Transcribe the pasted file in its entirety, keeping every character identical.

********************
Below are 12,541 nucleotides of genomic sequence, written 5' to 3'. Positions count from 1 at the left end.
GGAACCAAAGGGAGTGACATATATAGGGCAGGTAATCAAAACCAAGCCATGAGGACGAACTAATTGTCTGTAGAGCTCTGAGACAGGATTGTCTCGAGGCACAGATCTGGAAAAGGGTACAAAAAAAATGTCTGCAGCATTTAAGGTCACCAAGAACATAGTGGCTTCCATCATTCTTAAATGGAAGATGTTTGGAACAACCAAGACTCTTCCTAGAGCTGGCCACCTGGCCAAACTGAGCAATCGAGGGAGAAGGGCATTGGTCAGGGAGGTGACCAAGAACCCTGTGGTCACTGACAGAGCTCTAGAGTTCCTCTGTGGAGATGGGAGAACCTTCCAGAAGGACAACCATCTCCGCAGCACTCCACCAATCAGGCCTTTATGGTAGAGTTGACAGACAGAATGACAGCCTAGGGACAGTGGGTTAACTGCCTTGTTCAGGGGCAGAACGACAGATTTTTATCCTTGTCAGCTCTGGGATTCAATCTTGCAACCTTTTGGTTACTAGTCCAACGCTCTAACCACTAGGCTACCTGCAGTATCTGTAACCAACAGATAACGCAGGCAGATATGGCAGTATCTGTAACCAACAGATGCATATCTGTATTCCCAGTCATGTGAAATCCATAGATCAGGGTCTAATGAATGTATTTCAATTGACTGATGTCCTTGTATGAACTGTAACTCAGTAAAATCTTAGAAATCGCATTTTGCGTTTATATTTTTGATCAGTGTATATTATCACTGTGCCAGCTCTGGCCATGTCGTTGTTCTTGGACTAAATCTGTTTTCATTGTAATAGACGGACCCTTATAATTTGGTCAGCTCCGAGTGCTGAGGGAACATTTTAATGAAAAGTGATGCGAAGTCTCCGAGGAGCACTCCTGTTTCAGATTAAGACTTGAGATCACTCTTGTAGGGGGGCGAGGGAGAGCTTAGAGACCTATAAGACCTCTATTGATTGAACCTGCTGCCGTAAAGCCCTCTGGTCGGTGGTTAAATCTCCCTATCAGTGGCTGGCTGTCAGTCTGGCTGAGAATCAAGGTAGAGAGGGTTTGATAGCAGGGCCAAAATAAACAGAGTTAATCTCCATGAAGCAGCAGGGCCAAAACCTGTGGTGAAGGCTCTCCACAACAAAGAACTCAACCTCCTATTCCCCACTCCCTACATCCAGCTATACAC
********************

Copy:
Below are 12,541 nucleotides of genomic sequence, written 5' to 3'. Positions count from 1 at the left end.
GGAACCAAAGGGAGTGACATATATAGGGCAGGTAATCAAAACCAAGCCATGAGGACGAACTAATTGTCTGTAGAGCTCTGAGACAGGATTGTCTCGAGGCACAGATCTGGAAAAGGGTACAAAAAAAATGTCTGCAGCATTTAAGGTCACCAAGAACATAGTGGCTTCCATCATTCTTAAATGGAAGATGTTTGGAACAACCAAGACTCTTCCTAGAGCTGGCCACCTGGCCAAACTGAGCAATCGAGGGAGAAGGGCATTGGTCAGGGAGGTGACCAAGAACCCTGTGGTCACTGACAGAGCTCTAGAGTTCCTCTGTGGAGATGGGAGAACCTTCCAGAAGGACAACCATCTCCGCAGCACTCCACCAATCAGGCCTTTATGGTAGAGTTGACAGACAGAATGACAGCCTAGGGACAGTGGGTTAACTGCCTTGTTCAGGGGCAGAACGACAGATTTTTATCCTTGTCAGCTCTGGGATTCAATCTTGCAACCTTTTGGTTACTAGTCCAACGCTCTAACCACTAGGCTACCTGCAGTATCTGTAACCAACAGATAACGCAGGCAGATATGGCAGTATCTGTAACCAACAGATGCATATCTGTATTCCCAGTCATGTGAAATCCATAGATCAGGGTCTAATGAATGTATTTCAATTGACTGATGTCCTTGTATGAACTGTAACTCAGTAAAATCTTAGAAATCGCATTTTGCGTTTATATTTTTGATCAGTGTATATTATCACTGTGCCAGCTCTGGCCATGTCGTTGTTCTTGGACTAAATCTGTTTTCATTGTAATAGACGGACCCTTATAATTTGGTCAGCTCCGAGTGCTGAGGGAACATTTTAATGAAAAGTGATGCGAAGTCTCCGAGGAGCACTCCTGTTTCAGATTAAGACTTGAGATCACTCTTGTAGGGGGGCGAGGGAGAGCTTAGAGACCTATAAGACCTCTATTGATTGAACCTGCTGCCGTAAAGCCCTCTGGTCGGTGGTTAAATCTCCCTATCAGTGGCTGGCTGTCAGTCTGGCTGAGAATCAAGGTAGAGAGGGTTTGATAGCAGGGCCAAAATAAACAGAGTTAATCTCCATGAAGCAGCAGGGCCAAAACCTGTGGTGAAGGCTCTCCACAACAAAGAACTCAACCTCCTATTCCCCACTCCCTACATCCAGCTATACAC